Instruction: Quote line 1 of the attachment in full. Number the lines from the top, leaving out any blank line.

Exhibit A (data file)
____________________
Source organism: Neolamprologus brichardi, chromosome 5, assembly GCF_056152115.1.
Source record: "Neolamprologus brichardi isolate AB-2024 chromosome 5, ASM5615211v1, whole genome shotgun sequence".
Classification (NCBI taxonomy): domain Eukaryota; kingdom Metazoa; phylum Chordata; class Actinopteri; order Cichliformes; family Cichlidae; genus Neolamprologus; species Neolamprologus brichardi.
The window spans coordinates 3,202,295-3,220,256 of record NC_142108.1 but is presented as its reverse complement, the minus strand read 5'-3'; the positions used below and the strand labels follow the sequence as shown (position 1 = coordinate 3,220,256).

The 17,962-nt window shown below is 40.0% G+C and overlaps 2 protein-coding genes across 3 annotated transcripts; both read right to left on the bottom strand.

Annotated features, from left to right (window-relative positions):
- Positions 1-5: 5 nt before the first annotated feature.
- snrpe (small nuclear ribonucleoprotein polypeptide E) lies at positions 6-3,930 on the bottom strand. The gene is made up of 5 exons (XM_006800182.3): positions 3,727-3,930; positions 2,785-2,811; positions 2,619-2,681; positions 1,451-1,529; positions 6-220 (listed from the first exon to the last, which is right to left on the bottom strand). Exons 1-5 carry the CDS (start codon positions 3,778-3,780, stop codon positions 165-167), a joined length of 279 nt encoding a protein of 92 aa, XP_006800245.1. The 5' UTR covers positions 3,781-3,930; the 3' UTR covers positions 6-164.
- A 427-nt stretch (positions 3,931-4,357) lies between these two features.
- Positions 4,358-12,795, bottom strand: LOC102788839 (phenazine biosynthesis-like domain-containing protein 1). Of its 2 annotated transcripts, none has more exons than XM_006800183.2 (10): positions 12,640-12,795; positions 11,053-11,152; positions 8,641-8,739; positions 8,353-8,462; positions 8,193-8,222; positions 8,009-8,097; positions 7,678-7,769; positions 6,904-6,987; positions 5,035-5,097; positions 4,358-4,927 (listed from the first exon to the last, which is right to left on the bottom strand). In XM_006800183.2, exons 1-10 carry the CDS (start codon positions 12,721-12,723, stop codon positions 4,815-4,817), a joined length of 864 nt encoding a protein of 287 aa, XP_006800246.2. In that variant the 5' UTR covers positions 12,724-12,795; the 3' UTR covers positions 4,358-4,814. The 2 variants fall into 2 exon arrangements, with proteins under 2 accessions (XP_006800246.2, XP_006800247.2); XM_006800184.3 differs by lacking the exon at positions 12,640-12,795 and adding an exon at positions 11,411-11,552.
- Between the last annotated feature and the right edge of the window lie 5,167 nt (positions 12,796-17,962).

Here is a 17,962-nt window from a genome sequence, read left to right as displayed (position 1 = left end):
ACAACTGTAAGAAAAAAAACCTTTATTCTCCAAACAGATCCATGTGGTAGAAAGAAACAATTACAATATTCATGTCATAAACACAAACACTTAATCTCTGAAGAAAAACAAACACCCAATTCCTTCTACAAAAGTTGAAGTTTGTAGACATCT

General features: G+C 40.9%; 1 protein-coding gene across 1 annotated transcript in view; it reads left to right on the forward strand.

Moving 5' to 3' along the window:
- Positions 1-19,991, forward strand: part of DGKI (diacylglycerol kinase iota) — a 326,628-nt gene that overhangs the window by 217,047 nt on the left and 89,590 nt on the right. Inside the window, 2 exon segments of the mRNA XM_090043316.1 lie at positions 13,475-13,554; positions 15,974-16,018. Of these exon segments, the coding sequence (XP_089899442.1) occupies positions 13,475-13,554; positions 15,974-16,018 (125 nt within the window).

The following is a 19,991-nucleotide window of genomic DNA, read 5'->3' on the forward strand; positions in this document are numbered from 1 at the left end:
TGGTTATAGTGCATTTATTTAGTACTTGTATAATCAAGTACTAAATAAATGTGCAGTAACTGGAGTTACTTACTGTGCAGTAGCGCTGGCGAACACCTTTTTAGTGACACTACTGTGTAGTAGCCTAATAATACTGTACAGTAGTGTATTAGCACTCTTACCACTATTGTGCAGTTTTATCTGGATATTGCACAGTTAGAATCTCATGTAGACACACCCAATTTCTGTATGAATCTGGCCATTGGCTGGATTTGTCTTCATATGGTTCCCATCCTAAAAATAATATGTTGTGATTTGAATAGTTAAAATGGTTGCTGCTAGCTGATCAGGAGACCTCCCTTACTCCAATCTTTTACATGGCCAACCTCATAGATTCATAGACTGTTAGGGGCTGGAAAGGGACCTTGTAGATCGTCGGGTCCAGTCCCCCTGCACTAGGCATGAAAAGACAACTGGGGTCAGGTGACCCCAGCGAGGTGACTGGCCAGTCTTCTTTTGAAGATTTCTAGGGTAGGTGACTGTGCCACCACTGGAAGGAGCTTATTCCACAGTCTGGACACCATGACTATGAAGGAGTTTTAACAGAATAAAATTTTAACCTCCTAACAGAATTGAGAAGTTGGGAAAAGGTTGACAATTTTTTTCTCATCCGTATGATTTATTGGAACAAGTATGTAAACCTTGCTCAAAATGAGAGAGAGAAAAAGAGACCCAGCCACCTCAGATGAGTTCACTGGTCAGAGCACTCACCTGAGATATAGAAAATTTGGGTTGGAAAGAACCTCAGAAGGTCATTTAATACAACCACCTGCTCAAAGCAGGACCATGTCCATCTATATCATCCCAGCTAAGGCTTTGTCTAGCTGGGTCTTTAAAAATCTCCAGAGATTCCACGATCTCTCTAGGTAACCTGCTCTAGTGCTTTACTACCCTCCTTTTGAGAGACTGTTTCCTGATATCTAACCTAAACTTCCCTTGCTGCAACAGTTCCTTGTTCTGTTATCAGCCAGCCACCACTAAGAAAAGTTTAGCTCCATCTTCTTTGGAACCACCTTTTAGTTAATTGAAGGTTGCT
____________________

Source organism: Neolamprologus brichardi, chromosome 5, assembly GCF_056152115.1.